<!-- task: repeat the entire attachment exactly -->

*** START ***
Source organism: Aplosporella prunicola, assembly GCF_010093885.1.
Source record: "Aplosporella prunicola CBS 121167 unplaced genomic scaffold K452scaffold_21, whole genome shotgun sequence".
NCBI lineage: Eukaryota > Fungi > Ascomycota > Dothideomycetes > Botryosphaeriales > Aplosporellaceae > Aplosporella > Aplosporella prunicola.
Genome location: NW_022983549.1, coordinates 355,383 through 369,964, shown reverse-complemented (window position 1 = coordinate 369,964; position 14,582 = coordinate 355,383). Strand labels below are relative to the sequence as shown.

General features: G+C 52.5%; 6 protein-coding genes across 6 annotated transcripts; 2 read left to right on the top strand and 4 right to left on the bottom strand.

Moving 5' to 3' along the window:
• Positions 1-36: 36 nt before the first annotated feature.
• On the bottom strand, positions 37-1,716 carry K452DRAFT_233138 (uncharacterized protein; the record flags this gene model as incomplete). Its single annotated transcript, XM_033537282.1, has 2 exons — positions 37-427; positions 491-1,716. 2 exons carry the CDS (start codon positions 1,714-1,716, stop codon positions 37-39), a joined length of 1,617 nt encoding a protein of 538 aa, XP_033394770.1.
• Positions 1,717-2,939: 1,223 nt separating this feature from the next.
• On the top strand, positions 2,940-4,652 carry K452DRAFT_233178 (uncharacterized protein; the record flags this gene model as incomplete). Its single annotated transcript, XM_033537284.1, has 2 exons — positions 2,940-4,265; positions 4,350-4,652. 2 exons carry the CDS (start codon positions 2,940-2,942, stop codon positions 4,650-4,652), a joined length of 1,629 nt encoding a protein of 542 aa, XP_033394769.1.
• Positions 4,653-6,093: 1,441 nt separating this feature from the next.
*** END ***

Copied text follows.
Source organism: Aplosporella prunicola, assembly GCF_010093885.1.
Source record: "Aplosporella prunicola CBS 121167 unplaced genomic scaffold K452scaffold_21, whole genome shotgun sequence".
NCBI lineage: Eukaryota > Fungi > Ascomycota > Dothideomycetes > Botryosphaeriales > Aplosporellaceae > Aplosporella > Aplosporella prunicola.
Genome location: NW_022983549.1, coordinates 355,383 through 369,964, shown reverse-complemented (window position 1 = coordinate 369,964; position 14,582 = coordinate 355,383). Strand labels below are relative to the sequence as shown.

General features: G+C 52.5%; 6 protein-coding genes across 6 annotated transcripts; 2 read left to right on the top strand and 4 right to left on the bottom strand.

Moving 5' to 3' along the window:
• Positions 1-36: 36 nt before the first annotated feature.
• On the bottom strand, positions 37-1,716 carry K452DRAFT_233138 (uncharacterized protein; the record flags this gene model as incomplete). Its single annotated transcript, XM_033537282.1, has 2 exons — positions 37-427; positions 491-1,716. 2 exons carry the CDS (start codon positions 1,714-1,716, stop codon positions 37-39), a joined length of 1,617 nt encoding a protein of 538 aa, XP_033394770.1.
• Positions 1,717-2,939: 1,223 nt separating this feature from the next.
• On the top strand, positions 2,940-4,652 carry K452DRAFT_233178 (uncharacterized protein; the record flags this gene model as incomplete). Its single annotated transcript, XM_033537284.1, has 2 exons — positions 2,940-4,265; positions 4,350-4,652. 2 exons carry the CDS (start codon positions 2,940-2,942, stop codon positions 4,650-4,652), a joined length of 1,629 nt encoding a protein of 542 aa, XP_033394769.1.
• Positions 4,653-6,093: 1,441 nt separating this feature from the next.